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Before buying, check out which cycle sits best

June 16, 2008|Janet Cromley | Times Staff Writer

Itching to buy a recumbent? Here are some pointers:

Do your research: "The Recumbent Bicycle" by Gunnar Fehlau, from Out Your Backdoor Press, third edition, 2006, provides a comprehensive overview of recumbents.

Look and learn: Go to a bike shop that has several models and try them out. Give yourself several hours, possibly over several weekends, to test them. Some local stores:

* Bent Up Cycles, Van Nuys, (818) 994-4171, bentupcycles.com

* The Bicycle Work Shop, Santa Monica, (310) 450-3180, www.recumbentbikes.info

* Richard's Cyclery, Garden Grove, (714) 379-2717, www.richardscyclery.com

* People Movers, Orange, (714) 633-3663, www.recumbent.com

Consider your needs: Do you dream of touring across the country, riding with a local cycling club or poking around the neighborhood with your kids? This will help determine the type of recumbent that will work best for you.

* Long wheelbase recumbents are stretched out, with the front wheel positioned in front of the pedals. These bikes are generally known for stability and comfort. They make excellent touring bikes and provide a good view of the road, but tend to weigh a little more than other styles and have a larger turning radius.

* The compact long (a.k.a. medium) wheelbase recumbents are shorter than the long wheelbase recumbents and have smaller wheels, but the front wheel is still out in front of the cranks. With this style, riders get some of the advantages of the long wheelbase without feeling as if they're riding a boat. These bikes are more maneuverable but less stable than the long wheelbase bike and look more like a regular bike.

* Short wheelbase recumbents have the pedals in front of the front wheel and because of the shorter length, are generally very sporty and nimble. They are easier to store and transport and tend to be lighter. But they are less stable at high speed and harder to ride. The feet are up high, which can take time to get used to.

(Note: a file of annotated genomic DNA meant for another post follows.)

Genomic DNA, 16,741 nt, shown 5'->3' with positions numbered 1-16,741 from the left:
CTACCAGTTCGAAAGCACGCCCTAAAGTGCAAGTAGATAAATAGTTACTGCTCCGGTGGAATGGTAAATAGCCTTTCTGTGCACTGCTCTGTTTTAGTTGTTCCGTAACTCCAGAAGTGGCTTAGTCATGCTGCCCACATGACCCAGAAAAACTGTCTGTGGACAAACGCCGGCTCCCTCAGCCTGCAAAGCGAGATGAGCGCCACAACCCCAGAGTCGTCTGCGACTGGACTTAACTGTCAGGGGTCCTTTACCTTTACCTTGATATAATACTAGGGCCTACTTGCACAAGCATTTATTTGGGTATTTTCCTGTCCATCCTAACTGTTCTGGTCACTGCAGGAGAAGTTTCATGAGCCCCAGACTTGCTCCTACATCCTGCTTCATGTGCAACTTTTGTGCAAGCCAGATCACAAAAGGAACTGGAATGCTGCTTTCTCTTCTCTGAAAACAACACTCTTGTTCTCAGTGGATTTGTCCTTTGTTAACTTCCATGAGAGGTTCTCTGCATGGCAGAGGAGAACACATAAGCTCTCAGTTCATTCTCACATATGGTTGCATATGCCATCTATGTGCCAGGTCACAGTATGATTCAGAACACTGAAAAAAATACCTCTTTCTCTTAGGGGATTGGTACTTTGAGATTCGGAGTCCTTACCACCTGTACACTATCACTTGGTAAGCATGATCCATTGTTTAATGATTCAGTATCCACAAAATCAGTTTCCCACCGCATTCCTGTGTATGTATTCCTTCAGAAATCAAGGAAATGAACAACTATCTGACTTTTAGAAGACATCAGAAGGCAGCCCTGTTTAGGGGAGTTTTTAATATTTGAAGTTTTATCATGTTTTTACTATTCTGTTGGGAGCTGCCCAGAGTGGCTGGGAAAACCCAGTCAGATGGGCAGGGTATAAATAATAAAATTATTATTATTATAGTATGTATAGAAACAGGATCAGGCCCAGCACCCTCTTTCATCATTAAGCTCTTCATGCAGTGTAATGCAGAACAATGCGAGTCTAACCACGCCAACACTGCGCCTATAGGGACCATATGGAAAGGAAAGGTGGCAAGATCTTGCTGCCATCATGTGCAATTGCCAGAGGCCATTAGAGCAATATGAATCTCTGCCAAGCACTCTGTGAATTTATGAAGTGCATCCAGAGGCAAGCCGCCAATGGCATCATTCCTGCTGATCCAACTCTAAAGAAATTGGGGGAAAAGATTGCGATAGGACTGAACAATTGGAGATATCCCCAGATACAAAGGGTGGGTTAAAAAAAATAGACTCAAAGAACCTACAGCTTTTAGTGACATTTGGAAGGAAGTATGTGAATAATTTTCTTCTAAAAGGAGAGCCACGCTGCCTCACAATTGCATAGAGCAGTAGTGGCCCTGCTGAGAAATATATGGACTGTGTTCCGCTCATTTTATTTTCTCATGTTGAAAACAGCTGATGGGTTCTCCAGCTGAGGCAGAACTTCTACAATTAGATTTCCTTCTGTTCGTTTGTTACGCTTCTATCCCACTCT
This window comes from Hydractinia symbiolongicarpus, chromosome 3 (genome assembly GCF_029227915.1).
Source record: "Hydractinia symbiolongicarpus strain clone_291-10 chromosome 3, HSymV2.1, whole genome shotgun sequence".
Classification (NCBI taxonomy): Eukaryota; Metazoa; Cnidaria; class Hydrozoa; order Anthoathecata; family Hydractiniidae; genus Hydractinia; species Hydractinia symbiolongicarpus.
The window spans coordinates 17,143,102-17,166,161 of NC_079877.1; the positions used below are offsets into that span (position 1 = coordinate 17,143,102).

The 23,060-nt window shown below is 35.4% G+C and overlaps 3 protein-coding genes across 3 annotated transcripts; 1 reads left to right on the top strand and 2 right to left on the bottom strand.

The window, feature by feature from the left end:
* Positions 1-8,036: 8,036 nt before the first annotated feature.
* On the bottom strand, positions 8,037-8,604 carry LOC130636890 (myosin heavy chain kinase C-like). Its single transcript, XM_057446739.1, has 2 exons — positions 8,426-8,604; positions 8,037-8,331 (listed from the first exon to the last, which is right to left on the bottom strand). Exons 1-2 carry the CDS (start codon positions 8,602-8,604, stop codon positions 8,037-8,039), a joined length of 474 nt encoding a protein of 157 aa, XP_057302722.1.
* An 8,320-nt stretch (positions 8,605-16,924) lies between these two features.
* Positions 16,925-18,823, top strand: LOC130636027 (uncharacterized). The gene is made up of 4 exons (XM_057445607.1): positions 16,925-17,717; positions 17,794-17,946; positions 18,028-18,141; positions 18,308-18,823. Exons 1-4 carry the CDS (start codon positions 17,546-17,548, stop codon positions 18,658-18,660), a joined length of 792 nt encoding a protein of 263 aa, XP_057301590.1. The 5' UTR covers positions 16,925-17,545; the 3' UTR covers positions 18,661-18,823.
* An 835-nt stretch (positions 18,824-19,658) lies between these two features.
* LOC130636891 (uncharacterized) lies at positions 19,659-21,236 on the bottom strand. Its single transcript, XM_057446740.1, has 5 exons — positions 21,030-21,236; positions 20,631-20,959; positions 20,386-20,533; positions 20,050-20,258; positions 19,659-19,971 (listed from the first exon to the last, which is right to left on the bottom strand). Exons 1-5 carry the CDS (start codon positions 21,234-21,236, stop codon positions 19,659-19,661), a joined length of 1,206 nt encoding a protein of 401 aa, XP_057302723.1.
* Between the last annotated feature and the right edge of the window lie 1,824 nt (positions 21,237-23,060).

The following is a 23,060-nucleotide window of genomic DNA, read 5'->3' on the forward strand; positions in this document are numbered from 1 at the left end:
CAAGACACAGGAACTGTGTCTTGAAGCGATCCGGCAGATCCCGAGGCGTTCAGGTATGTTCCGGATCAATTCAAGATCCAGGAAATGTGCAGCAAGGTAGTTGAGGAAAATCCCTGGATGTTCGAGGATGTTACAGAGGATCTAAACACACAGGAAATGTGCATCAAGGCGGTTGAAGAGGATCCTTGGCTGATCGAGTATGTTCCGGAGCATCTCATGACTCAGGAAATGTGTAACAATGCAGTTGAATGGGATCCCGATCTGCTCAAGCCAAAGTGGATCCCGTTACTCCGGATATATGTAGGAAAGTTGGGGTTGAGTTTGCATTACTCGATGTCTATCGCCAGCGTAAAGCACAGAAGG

Check out the materials: Most recumbents are made of chromoly steel, aluminum or -- at the high end -- titanium and carbon fiber. Chromoly or aluminum will work fine for most riders. Chromoly provides a softer ride and is very strong; aluminum is lighter.

Get the proper fit: This will determine how comfortable the bike is to ride. Make sure your arms and legs are comfortable when you're in pedaling position. As a rule, your knees should have a little bend when you're seated, even when your legs are at maximum extension. Spend time sitting on the bike. Seats vary, and aren't interchangeable.

Weigh the cost and quality: Bikes purchased from local dealers generally start at $600 but can go over $10,000 for a high-end tandem, says Dana Lieberman, owner of Bent Up Cycles in Van Nuys. Higher prices buy better-quality materials, better parts and finish, superior workmanship and lighter weight, he says.

When choosing, "you've got to make sure you get the bike that's going to do what you want it to do, that's comfortable when you sit on it, and that's in the right price range," adds Jim Wronski, owner of People Movers in Orange.

Check out the trikes: These sporty three-wheelers are selling briskly at local dealers. The extra wheel, which is placed either in the front ("tadpole" style) or the back ("delta" style), provides extra stability. And they're a lot of fun.

Want to ride the river?

* For a map of L.A. County's 1,252 miles of bikeways, including the L.A. River and San Gabriel River bike paths, go to www.metro.net/news_info/2006 /metro_074.htm or call (800) COMMUTE.

* View all four parts of Jonathan Dietch's north river loop ride at www.veoh.com/ channels/LARIO-Loop-1.

* Watch a video of Dietch and Janet Cromley on a tandem trike, doing the L.A. River ride described in the story, at www.latimes.com/bikevideo.

* A photo gallery of recumbent bikes and Dietch riding L.A. area river paths is at latimes.com/bikephotos.

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janet.cromley@latimes.com

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